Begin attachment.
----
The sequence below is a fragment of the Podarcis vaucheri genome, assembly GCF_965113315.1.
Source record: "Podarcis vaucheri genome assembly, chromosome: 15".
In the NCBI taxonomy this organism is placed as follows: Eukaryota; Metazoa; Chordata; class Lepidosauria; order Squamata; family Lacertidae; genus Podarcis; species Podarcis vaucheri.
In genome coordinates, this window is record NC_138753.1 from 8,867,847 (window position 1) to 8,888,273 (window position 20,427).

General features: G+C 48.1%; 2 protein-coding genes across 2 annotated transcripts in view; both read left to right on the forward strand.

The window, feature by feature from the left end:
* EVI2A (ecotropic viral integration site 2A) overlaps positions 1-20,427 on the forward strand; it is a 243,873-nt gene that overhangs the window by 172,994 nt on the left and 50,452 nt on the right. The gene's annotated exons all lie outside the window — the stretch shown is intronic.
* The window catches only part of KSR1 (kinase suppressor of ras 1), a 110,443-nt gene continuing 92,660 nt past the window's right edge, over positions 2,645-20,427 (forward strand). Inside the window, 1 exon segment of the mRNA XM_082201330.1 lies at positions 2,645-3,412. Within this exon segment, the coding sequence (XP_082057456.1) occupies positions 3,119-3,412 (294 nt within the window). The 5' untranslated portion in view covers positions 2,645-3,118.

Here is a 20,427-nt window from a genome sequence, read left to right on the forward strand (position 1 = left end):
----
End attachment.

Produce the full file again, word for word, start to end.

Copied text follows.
The sequence below is a fragment of the Podarcis vaucheri genome, assembly GCF_965113315.1.
Source record: "Podarcis vaucheri genome assembly, chromosome: 15".
In the NCBI taxonomy this organism is placed as follows: Eukaryota; Metazoa; Chordata; class Lepidosauria; order Squamata; family Lacertidae; genus Podarcis; species Podarcis vaucheri.
In genome coordinates, this window is record NC_138753.1 from 8,867,847 (window position 1) to 8,888,273 (window position 20,427).

General features: G+C 48.1%; 2 protein-coding genes across 2 annotated transcripts in view; both read left to right on the forward strand.

The window, feature by feature from the left end:
* EVI2A (ecotropic viral integration site 2A) overlaps positions 1-20,427 on the forward strand; it is a 243,873-nt gene that overhangs the window by 172,994 nt on the left and 50,452 nt on the right. The gene's annotated exons all lie outside the window — the stretch shown is intronic.
* The window catches only part of KSR1 (kinase suppressor of ras 1), a 110,443-nt gene continuing 92,660 nt past the window's right edge, over positions 2,645-20,427 (forward strand). Inside the window, 1 exon segment of the mRNA XM_082201330.1 lies at positions 2,645-3,412. Within this exon segment, the coding sequence (XP_082057456.1) occupies positions 3,119-3,412 (294 nt within the window). The 5' untranslated portion in view covers positions 2,645-3,118.

Here is a 20,427-nt window from a genome sequence, read left to right on the forward strand (position 1 = left end):